New space mission to find explosive transients in the universe

Posted by Paul O’Brien and Ian Hutchinson at Nov 29, 2019 12:00 AM |
Leicester physicists are leading the development of a revolutionary instrument to find explosive transients in the universe
New space mission to find explosive transients in the universe

The soft X-ray imager is composed of four identical modules designed in the Physics & Astronomy Department

The European Space Agency and the UK Space Agency are funding Leicester scientists designing an instrument for a new mission called THESEUS, which will dramatically increase the rate of discovery of explosive transients in the universe. Leicester leads the primary soft X-ray instrument (SXI) on THESEUS. The SXI is designed to detect the most distant, luminous transients – Gamma-Ray Bursts (GRBs) – which typically last for only a few tens to hundreds of seconds.


Traditional X-ray telescopes have a small field of view, comparable to the size of the full Moon. By cunningly adapting the way Lobsters view the world, scientists at Leicester have designed a focussing X-ray telescope with a field of view some 20000 times bigger than before! This extraordinary capability will enable a GRB discovery rate far in excess of current facilities, and will find large numbers of other transient types. THESEUS will also carry a high-energy instrument and an infrared telescope to provide extended wavelength coverage and enable on-board distance determination. Professor Paul O’Brien, the Principal Investigator for the SXI, said “Taking an optics lesson from nature will allow us to find the first GRBs, and will hence locate where the first stars were born. The SXI continues Leicester’s long-standing role in innovative technology”.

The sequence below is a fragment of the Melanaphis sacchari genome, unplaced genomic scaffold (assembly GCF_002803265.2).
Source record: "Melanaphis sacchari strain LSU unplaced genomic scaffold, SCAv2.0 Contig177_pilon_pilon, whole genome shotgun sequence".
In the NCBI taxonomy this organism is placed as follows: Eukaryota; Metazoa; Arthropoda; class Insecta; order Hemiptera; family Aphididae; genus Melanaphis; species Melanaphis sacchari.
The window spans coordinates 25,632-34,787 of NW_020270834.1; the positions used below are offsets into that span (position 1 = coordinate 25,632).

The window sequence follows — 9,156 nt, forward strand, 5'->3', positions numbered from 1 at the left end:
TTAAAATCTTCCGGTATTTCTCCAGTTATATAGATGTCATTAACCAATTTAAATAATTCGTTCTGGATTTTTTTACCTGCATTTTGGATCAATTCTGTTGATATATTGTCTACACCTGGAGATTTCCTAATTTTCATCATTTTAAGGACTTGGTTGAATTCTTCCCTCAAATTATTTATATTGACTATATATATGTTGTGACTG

THESEUS is under Phase A study by ESA for the so-called ‘Medium-5’ mission, with a total budget in excess of 600 million euros. If selected in 2021, THESEUS would be built by an international consortium for launch in 2032. The SXI instrument scientist, Dr Ian Hutchinson, said “Leicester has a key role in developing both optics and decectors for the SXI. These technologies also have multiple applications for other missions.”


The Leicester THESEUS project team includes Paul O’Brien, Ian Hutchinson, Hannah Lerman, Melissa McHugh, Andrew Beardmore, Paul Drumm, Roisin Speight, Alexander Lodge, Charly Feldman, and Richard Willingale.

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